It may be as small as taking a 5 minute walk or doing 10 push-ups daily for a sedentary person, as opposed to 1 hour of exercising in the Gym.
- Make changes in your Schedule to accommodate your new habit
Failing to plan is planning to fail.
Once you decided on the change you want to make, it is important to make few modifications in your environment and schedule to accommodate that change.
Example: If eating more vegetables is your goal you may be looking at an extra visit to the vegetable market which should be taken into account when you plan your week.
Similarly, if you decided on walking to your work, you may want to plan on getting up earlier than usual or keep your things ready the night before to save some time.
- Have a replacement to the bad habit that you are giving up
Giving up an old habit is equally difficult if not more difficult. You may need little help in the process. A good way to get rid of bad habits is to replace them with better habits.
If you are giving up smoking, it may be a good idea to resort to chewing gum or a mint every time you have the urge to smoke. Here you are replacing the smoking habit with another less harmful habit. Eventually you do not need gum to avoid lighting up a cigarette.
- Don’t be hard on yourself
Don’t be hard on yourself, if you drop the ball and miss your task few days.
Your first responsibility is to be kind to yourself when you fall short of your expectations on few days and move on to the next day as if nothing happened and give yourself a thousand second chances.
- Give some time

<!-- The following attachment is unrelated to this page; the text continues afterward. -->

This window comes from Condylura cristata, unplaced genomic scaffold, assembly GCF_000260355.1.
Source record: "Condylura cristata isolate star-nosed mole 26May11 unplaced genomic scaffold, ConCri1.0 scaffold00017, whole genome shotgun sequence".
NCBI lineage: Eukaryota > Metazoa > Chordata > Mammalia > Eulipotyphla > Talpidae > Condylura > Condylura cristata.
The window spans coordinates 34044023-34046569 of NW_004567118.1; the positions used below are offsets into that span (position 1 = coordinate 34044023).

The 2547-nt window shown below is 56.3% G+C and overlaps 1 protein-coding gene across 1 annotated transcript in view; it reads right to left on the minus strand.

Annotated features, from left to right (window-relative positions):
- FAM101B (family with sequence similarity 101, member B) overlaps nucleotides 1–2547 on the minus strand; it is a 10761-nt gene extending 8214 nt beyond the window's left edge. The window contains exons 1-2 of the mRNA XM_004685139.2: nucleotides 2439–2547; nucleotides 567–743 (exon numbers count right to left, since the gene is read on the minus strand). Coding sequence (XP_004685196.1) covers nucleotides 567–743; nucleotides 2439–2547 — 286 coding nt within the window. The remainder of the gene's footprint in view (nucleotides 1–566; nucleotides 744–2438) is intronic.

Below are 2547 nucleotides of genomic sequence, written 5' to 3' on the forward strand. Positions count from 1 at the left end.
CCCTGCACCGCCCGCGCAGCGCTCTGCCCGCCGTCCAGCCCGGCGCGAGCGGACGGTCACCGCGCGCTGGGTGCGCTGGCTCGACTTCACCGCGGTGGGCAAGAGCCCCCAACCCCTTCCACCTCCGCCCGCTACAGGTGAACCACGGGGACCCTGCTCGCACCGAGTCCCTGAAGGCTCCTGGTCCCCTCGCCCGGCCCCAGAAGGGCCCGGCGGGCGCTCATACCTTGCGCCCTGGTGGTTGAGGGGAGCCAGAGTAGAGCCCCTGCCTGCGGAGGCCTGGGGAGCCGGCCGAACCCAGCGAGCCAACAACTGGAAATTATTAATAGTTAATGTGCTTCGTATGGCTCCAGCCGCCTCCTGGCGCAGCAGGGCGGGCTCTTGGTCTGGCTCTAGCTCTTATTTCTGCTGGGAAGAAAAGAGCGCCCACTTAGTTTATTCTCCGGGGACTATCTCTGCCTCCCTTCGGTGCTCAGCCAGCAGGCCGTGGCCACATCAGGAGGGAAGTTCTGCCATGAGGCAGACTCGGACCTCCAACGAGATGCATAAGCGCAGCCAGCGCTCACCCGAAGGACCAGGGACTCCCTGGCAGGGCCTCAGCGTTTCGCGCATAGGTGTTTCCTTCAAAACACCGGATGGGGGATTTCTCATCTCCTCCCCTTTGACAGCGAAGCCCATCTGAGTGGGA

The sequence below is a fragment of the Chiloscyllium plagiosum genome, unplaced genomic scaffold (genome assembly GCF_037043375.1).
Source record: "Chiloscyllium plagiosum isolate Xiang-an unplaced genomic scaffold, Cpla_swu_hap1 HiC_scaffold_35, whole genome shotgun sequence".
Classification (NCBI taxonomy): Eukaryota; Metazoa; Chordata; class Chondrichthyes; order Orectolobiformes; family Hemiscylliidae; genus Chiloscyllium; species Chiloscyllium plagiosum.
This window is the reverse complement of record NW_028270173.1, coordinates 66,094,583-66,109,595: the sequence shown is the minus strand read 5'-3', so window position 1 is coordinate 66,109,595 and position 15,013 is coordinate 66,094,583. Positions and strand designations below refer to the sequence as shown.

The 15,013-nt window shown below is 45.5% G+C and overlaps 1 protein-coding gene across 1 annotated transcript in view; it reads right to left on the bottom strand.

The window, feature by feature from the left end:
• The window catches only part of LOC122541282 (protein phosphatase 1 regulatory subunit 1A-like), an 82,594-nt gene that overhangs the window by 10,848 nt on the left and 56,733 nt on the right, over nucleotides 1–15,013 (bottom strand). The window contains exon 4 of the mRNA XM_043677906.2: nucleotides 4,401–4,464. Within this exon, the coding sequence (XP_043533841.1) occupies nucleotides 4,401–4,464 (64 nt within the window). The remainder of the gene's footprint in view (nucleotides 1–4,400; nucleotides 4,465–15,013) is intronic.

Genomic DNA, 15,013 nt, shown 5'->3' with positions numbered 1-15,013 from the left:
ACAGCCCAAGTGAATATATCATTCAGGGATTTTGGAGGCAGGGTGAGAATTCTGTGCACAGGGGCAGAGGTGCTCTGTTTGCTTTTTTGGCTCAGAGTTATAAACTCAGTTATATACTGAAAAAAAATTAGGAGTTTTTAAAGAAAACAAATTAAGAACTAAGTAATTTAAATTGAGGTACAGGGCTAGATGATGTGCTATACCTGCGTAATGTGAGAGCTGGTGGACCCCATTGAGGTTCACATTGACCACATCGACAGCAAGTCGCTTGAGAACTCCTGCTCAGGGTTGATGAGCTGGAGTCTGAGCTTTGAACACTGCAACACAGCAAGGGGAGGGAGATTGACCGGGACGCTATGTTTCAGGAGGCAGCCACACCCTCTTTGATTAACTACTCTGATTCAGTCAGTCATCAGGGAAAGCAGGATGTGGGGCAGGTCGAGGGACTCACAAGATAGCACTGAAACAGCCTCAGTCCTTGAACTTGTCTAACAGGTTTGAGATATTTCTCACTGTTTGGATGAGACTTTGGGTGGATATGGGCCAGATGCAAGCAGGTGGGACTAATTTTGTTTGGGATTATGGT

Though it is frequently said that if you stick to a new habit for 21 days, it becomes part of your routine, a study done in UK found that it may take up to 66 days for someone to make a new routine into a habit. So give yourself about 10 weeks to make a new thing in to new a habit.
Decades of psychological research consistently show that mere repetition of a simple action in a consistent context leads, through associative learning, to the action being activated upon subsequent exposure to those contextual cues.
So give the new habit some time. Remember, it took time to develop your bad habit, so it will take time to replace it with a new habit. Habits are life long processes, not one time events that are done and forgotten.
- Celebrate micro-wins
We often wait too long to celebrate.
Reward yourself with small gifts from time to time. Prizes are not just for the final end point. The whole idea is to bring some joy in to the whole process of lifestyle change.
Reward that is related to the goal will work as an additional motivation. Buying a new pair of walking shoes after 20 days of consistently sticking to the habit, may do wonders, if walking regularly is your goal.
- Don’t compare with others
Comparing your progress to your colleague’s or friend’s success in that area may lead to despair and discouragement.
Don’t compare your beginning to someone else’s middle.
Adopting a new habit, whether it is bicycling for fitness or eating salads and soups for dinner, can be a great way to bond with a friend or family member you care about.
You can make the habit change together so that you can motivate each other.
Some people tend to give up if they are not able to keep up. If you feel that comparison is coming in the way of achieving your goal, it is best to fly solo.
Just because someone else reached a milestone before you doesn’t mean that you will not reach there too. When you make it into a race, the joy in the process is gone.
Lastly, You have an opportunity to revise the goals and change them to suit your current circumstances. As long as your ambition is to make positive changes in your life in a consistent manner, minor details of the change don’t matter.
-Dr. Lavanya Aribandi, Chief Medical Officer, eKincare